Making ‘missing middle’ work in an anti-density region
Cape Cod, the quintessential New England vacationland, has a growing affordable housing problem. The housing stock of the 70-mile-long peninsula is mostly single-family detached—82 percent—out of step with the aging population that swells from 228,000 to more than a half million in the summer.
While wages have risen slowly, housing prices have shot up since 2000, impacting the demographics of the year-round households. “Cape Cod has been steadily losing its younger generation, is unable to support much of its year-round workforce, and struggles to attract diverse talent due to its homogenous single-family housing stock,” according to architecture and planning firm Union Studio. “Young families are enticed away from Cape Cod by more affordable housing prices and as a result school enrollment is shrinking.”
The Providence, Rhode Island, based firm worked with the regional planning agency the Cape Code Commission to research and identify “missing middle” housing types. Cape residents are notoriously opposed to density—I saw this when I worked as a reporter there in the 1980s. And they are protective of the disappearing “rural character” and countryside. As large-lot new development uses a lot of land, these two tendencies are in conflict.
Union Studio needed a strategy for providing housing diversity that is acceptable to residents. The report, Case Study: Housing on Cape Cod. Missing Middle, showcases “achievable and desirable development models in a predominantly anti-development and anti-density region.”
Toward that end, Union Studio combined several strategies, long-known to new urbanists, in an innovative way. The Visual Preference Survey, developed by Rutgers planner Anton Nelessen in the 1990s to show support for walkable development, was employed by Union Studio to gauge residents’ response to denser housing types.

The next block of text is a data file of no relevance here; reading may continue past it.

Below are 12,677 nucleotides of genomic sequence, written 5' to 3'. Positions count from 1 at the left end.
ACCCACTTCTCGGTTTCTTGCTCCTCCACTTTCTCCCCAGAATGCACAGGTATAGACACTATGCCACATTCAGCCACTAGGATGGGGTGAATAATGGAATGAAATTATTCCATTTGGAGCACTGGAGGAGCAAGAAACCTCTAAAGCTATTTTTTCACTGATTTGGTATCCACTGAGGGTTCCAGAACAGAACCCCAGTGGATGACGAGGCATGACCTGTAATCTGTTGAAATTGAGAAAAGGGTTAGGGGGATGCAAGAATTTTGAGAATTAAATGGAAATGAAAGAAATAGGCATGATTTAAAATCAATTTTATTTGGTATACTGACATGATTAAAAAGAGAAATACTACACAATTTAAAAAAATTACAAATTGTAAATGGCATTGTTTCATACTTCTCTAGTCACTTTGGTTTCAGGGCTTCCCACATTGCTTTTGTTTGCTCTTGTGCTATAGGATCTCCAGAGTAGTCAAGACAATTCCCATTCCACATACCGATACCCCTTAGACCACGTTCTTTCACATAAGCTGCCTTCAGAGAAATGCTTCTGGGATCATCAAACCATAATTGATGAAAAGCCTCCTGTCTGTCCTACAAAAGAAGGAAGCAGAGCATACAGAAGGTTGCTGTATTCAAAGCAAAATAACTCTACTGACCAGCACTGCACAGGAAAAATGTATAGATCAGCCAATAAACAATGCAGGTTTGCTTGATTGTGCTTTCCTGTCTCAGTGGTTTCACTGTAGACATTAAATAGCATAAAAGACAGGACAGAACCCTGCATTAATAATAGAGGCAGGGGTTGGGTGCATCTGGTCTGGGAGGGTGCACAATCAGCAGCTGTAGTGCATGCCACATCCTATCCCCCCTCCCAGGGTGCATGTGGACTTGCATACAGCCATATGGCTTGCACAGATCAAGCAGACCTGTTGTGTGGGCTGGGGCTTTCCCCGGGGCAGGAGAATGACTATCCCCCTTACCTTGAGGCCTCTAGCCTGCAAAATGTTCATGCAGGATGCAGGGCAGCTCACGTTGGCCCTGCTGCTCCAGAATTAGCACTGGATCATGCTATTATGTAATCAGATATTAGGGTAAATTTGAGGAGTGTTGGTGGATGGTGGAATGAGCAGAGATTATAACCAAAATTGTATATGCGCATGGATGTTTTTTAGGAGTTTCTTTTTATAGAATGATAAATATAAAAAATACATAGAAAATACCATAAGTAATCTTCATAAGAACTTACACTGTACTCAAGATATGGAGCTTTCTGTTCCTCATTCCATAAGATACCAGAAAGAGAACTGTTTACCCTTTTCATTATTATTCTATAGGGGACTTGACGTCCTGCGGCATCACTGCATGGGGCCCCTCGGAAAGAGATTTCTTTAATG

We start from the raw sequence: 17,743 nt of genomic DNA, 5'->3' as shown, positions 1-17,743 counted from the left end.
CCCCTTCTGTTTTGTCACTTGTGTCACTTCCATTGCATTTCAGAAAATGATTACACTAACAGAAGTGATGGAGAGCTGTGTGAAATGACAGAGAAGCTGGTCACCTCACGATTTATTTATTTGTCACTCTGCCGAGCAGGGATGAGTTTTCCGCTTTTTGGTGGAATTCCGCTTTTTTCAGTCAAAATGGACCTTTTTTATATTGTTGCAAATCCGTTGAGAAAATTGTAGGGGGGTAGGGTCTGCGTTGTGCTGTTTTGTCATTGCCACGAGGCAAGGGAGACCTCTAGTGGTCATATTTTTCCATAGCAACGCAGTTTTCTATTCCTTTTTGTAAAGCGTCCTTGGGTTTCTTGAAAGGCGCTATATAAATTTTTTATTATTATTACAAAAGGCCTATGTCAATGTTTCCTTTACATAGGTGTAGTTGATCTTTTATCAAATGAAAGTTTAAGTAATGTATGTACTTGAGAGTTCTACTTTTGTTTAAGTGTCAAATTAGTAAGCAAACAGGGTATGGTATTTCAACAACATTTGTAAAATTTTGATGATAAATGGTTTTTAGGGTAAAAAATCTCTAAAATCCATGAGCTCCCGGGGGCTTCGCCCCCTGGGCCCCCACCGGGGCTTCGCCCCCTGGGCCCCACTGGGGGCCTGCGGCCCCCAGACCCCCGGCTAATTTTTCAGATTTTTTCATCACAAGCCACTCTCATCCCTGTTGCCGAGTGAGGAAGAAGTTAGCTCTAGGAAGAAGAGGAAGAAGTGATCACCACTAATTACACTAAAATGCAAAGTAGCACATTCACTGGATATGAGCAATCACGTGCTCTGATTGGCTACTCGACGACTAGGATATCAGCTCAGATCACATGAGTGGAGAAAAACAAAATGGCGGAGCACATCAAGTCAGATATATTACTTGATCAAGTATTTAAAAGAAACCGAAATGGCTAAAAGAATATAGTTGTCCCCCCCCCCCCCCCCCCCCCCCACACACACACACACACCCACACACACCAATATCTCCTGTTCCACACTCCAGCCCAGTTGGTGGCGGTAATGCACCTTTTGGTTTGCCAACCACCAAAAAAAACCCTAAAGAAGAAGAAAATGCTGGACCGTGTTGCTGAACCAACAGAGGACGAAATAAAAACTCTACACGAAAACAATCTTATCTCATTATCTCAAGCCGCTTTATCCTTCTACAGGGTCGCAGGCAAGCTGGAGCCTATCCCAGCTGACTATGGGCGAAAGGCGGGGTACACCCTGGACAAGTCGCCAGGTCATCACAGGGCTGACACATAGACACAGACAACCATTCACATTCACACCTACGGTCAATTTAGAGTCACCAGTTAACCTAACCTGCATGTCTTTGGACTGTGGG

Union Studio found historic missing middle types in the villages of Cape Cod—everything from accessory dwelling units (ADUs), to small apartment buildings. Photographs of these types, based on local vernacular architecture, were shown to residents of the towns from the denser Upper Cape, connected to the mainland, and the Lower and Outer Cape, which are more rural. There was a subtle difference: Residents of the more urban parts of the Cape were accepting of housing up to 2.5 stories high, while the more rural residents preferred development to top out at 2 stories.
Both of those sound fairly low density—and they may be compared to a larger metropolis—but Union Studio showed how they could achieve significant densities of 20 units per acre, far denser than typical development on the Cape since 1950.
Reports Union Studio:
“Entering a community and promoting change, especially increased density, is never an easy task. However, we found that the careful research and analysis of local precedent was crucial to our success. We proposed Missing Middle housing types that were historically present in each of the towns we worked with. This provided the opportunity to promote higher density and more housing choice in a format that the residents were already familiar with, as examples within the towns already exist. Residents felt more comfortable welcoming new development that would align with the existing historical character due to the proposed similarities in style and building type.”
Based on the research, the firm developed a framework for a form-based code to be adapted by Cape Cod towns.